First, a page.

Hackney mayor disappointed over lack of fire door funding
PHILIP GLANVILLE voiced his ‘disappointment’ at the lack of central government funding for the borough’s ‘sweeping’ fire door replacement programme.
Recently, it was revealed that around 17,000 homes in the London borough will have front doors replaced with 30 minute fire doors. Hackney Council’s installation plan stated that this was expected to take three years, and would go before its cabinet. Replacement doors will be fitted ‘in order of priority’ based on fire risk assessments (FRAs) undertaken, with the majority of residents living in tower blocks six storeys or higher to get new front doors.
Those in blocks with 10 storeys or more will get doors first, and doors that need replacing include older units that don’t meet the 30 minute fire and smoke legislation laid out in building regulations, alongside a ‘small percentage’ of newer doors that ‘may need to be replaced or improved’. This is because the council ‘cannot be sure they provide that resistance’, and this is subject to ‘ongoing government testing’.
These newer doors make up around 10% of the total number, though the council does not have any Manse Masterdor units. In response to that discovery earlier this year in relation to doors used at Grenfell Tower, Hackney Council commissioned an accredited fire safety company to undertake fire resistance testing on its doors, which include two composite and one timber brand, with initial testing concluded in July.
The council is set to ‘scrutinise carefully’ the composite test results after they passed, while timber door tests are to be undertaken by the government in coming weeks. Hackney Citizen has reported on Mr Glanville’s ‘disappointment’ over the lack of central government funding for the programme, with just under £6m to be spent replacing the doors, ‘over and above’ the £20m that the council had set aside in its January budget.
In more detail, of the 3,097 doors to be replaced in phase one, 1,064 ‘should have been’ 30 minutes’ fire resistant, ‘but were not’. The estimated overall total of doors sold as 30 minute doors to be replaced is expected to be 1,200.
Mr Glanville said: ‘The council has now reviewed all its fire risk assessments across its property portfolio, which has resulted in 22,000 individual recommendations, which are being worked through on a risk-based approach. Potentially 17,000 doors need to be replaced, implementing Phase 1 of replacements early next year, and targeting those blocks which are 10 storeys or above. The cost of Phase 1 alone is expected to be in the region of £5.9m.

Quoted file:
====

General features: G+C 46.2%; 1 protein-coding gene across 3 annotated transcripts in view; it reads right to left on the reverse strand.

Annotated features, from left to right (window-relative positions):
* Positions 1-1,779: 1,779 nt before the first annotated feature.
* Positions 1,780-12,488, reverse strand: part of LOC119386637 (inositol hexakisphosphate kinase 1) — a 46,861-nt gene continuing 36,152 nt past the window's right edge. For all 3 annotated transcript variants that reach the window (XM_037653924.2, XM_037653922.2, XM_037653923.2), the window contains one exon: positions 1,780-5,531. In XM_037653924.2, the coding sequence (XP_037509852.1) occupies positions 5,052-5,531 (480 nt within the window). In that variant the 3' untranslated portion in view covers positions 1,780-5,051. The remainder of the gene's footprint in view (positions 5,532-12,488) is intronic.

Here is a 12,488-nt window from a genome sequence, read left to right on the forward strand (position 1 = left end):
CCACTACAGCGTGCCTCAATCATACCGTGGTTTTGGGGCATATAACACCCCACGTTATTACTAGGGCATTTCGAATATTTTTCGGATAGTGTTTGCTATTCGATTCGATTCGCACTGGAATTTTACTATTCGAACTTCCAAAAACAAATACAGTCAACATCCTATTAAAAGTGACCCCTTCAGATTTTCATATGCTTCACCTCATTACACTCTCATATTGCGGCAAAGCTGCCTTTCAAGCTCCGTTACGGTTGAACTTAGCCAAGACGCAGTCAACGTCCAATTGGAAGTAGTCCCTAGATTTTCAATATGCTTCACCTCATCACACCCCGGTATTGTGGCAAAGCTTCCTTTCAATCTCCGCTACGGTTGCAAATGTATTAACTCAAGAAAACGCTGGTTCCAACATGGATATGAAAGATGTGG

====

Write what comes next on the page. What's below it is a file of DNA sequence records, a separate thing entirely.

‘Despite the Grenfell rhetoric, there are no resources from central government to do this work. They only offered to fully fund councils who had to replace ACM cladding of the type that Grenfell had, and they’re not interested in funding the door-replacement work. The cost of safety works is significant, but obviously we’ll meet that cost here in Hackney. We’re really disappointed that the government has not matched up to its rhetoric.’
A council spokesperson added: ‘The council is planning to replace all doors across the borough that do not meet the current fire and smoke standard (known as FD30S). These will be prioritised according to risk and in consultation with London Fire Brigade, but, broadly, we will begin in blocks of 10 storeys and higher, then later, doors will be replaced in towers of six to nine storeys, and finally, buildings of five storeys and fewer.
‘However, residents should be assured that they are not in any immediate danger. We have been carrying out fire risk inspections of blocks and have been fitting self-closing fixtures to front doors where needed, among other safety work.’
Earlier this year, the council stated that 178 urgent issues in its blocks remained ‘outstanding’, though 94% of the 2,968 ‘high priority issues’ discovered from its FRAs undertaken last year ‘have been either resolved or are being worked on’, leaving around 6% or 178 issues. The council also stated that 83% of the 12,571 medium priority issues ‘are either resolved or are in the works’, alongside 79% of 5,318 low priority issues.
It stated earlier this year that ‘essential’ housing works ‘face years of delays’ without the government’s help on fire safety, having previously disclosed that ‘at least’ 40% of the high priority jobs picked up’ in FRAs ‘will breach’ a one month window recommended by experts, and it would take FRAs in house to save money.
Last year, the council – through Mr Glanville – released 1,800 FRAs online having previously apologised for providing incorrect fire safety information on the day of the Grenfell fire and ‘misleading’ the public. He had stated on 14 June that ‘all of our buildings have an up-to-date fire risk assessment (FRA)’, but after one assessment was found to be ‘out of date’ and another had not been undertaken for five years, he said ‘we apologise, it was not our intention to mislead anyone’.
FRAs ordered found there were nearly 3,000 jobs to be undertaken, and in a report published following the review, 1,823 FRAs were carried out that found 21,743 issues, with 2,968 of these deemed ‘high priority’ and 11 ‘critical’ that have been fixed.